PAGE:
Additional file


  1. Schenck U, von Karsa L: Cervical cancer screening in Germany. Eur J Cancer. 2000, 36 (17): 2221-2226. 10.1016/S0959-8049(00)00313-0.

    Article  CAS  PubMed  Google Scholar 

  2. Krebs in Deutschland 2007/2008. Robert Koch-Institut und die Gesellschaft der epidemiologischen Krebsregister in Deutschland eV, Berlin 2012, 8. Ausgabe.,

  3. Siebert U, Sroczynski G, Hillemanns P, Engel J, Stabenow R, Stegmaier C, Voigt K, Gibis B, Holzel D, Goldie SJ: The German cervical cancer screening model: development and validation of a decision-analytic model for cervical cancer screening in Germany. Eur J Pub Health. 2006, 16 (2): 185-192. 10.1093/eurpub/cki163.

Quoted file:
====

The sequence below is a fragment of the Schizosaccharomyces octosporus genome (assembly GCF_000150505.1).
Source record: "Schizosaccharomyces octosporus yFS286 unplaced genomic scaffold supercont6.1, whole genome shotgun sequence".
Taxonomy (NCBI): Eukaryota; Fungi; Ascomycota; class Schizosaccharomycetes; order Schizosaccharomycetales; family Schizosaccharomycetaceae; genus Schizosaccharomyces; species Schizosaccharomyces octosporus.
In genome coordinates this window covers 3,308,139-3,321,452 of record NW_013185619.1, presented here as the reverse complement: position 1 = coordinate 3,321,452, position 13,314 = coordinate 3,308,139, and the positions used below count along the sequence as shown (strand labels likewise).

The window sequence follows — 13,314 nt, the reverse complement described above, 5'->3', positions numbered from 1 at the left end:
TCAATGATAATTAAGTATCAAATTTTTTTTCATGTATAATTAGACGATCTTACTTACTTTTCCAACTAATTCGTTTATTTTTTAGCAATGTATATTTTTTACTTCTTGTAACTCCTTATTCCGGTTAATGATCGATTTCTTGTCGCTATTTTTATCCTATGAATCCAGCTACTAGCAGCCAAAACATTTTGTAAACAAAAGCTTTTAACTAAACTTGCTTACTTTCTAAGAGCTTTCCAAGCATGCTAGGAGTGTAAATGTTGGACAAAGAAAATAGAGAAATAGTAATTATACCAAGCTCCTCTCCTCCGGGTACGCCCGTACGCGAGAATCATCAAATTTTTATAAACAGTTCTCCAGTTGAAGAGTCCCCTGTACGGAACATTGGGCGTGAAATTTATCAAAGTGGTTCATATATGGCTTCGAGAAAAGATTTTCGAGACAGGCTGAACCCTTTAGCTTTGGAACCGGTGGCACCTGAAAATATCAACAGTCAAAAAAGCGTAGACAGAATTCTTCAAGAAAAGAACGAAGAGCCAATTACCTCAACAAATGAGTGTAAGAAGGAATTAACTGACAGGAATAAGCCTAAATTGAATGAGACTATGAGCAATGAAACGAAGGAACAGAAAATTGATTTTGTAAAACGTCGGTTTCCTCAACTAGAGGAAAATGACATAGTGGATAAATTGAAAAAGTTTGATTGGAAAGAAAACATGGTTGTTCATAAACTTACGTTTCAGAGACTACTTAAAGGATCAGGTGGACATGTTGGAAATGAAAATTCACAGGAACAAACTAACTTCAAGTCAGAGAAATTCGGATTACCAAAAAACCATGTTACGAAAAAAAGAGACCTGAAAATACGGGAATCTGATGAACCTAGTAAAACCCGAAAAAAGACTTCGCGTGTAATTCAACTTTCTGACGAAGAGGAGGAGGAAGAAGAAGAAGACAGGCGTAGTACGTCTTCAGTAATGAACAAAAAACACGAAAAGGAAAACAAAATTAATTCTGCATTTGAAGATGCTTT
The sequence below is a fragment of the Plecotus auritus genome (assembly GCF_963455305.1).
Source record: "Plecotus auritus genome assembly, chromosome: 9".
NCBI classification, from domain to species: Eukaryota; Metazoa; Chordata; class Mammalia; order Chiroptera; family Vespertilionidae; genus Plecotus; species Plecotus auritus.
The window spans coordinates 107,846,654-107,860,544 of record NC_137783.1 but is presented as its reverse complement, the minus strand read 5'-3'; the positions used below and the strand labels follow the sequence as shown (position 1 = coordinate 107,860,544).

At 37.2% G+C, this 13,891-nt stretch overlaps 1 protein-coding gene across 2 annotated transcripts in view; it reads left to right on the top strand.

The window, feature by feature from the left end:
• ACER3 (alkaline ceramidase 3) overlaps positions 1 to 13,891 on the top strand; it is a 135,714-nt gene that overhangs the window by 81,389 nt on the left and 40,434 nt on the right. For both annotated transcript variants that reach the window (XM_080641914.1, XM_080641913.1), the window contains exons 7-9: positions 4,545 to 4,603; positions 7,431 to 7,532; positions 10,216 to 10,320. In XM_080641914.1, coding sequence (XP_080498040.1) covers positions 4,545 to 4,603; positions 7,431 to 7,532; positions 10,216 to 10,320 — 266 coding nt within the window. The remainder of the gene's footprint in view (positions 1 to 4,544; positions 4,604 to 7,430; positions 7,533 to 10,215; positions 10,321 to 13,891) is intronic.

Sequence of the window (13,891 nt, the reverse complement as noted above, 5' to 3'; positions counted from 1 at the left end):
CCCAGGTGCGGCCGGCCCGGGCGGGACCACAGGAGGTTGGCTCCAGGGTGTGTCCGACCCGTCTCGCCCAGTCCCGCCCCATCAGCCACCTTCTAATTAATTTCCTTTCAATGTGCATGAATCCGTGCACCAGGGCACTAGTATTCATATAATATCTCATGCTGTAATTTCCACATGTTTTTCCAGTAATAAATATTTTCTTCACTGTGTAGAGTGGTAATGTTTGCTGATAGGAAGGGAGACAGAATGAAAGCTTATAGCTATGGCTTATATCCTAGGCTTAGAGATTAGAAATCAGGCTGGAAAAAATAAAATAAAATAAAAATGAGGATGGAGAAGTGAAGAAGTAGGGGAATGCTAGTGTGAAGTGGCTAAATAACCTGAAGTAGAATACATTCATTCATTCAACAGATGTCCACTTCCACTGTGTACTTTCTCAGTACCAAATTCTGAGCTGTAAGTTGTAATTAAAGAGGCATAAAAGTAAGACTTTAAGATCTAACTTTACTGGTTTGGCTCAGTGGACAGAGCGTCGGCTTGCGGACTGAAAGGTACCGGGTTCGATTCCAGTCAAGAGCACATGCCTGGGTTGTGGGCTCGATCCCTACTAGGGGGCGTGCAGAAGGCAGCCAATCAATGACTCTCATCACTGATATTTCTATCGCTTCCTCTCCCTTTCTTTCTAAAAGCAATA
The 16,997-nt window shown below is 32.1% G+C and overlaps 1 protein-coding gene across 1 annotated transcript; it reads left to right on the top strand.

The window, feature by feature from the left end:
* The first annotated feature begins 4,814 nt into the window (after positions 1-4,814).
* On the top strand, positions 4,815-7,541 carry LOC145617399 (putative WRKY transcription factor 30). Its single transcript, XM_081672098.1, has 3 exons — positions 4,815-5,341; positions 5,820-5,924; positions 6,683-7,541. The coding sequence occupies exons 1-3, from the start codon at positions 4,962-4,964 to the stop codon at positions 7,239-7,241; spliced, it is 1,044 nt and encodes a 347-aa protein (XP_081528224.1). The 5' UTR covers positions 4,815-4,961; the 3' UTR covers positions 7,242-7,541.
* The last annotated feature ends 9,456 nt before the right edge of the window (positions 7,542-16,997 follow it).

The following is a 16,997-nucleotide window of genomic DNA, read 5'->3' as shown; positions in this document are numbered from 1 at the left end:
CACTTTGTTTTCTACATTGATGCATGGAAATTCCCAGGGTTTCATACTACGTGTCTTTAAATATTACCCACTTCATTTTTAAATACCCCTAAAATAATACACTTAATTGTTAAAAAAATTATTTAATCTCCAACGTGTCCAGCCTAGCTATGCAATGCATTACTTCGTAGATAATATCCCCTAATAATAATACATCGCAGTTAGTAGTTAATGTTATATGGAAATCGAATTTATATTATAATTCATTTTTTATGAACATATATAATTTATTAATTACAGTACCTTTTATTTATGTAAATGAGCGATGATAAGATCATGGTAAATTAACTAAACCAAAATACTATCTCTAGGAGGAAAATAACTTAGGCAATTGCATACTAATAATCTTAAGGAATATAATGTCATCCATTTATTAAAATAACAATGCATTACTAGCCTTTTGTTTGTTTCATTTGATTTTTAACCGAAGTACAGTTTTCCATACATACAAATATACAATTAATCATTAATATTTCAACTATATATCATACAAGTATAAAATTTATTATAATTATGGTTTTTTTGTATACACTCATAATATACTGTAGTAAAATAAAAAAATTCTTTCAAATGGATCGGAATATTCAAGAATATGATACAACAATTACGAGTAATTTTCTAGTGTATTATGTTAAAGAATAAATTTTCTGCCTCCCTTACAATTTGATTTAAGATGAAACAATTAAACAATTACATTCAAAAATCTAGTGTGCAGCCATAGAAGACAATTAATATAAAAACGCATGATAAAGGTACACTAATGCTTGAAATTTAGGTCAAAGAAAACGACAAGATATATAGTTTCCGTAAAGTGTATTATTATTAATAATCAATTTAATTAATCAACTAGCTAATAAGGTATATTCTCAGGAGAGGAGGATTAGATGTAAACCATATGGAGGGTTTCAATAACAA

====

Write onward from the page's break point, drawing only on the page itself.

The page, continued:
Article  Google Scholar 

  4. Bosch FX, Lorincz A, Munoz N, Meijer CJ, Shah KV: The causal relation between human papillomavirus and cervical cancer. J Clin Pathol. 2002, 55 (4): 244-265. 10.1136/jcp.55.4.244.

    Article  CAS  PubMed  PubMed Central  Google Scholar 

  5. Schiffman M, Clifford G, Buonaguro FM: Classification of weakly carcinogenic human papillomavirus types: addressing the limits of epidemiology at the borderline. Infect Agents Cancer. 2009, 4: 8-10.1186/1750-9378-4-8.

    Article  PubMed  PubMed Central  Google Scholar 

  6. Munoz N, Bosch FX, de Sanjose S, Herrero R, Castellsague X, Shah KV, Snijders PJ, Meijer CJ, International Agency for Research on Cancer Multicenter Cervical Cancer Study G: Epidemiologic classification of human papillomavirus types associated with cervical cancer. N Engl J Med. 2003, 348 (6): 518-527. 10.1056/NEJMoa021641.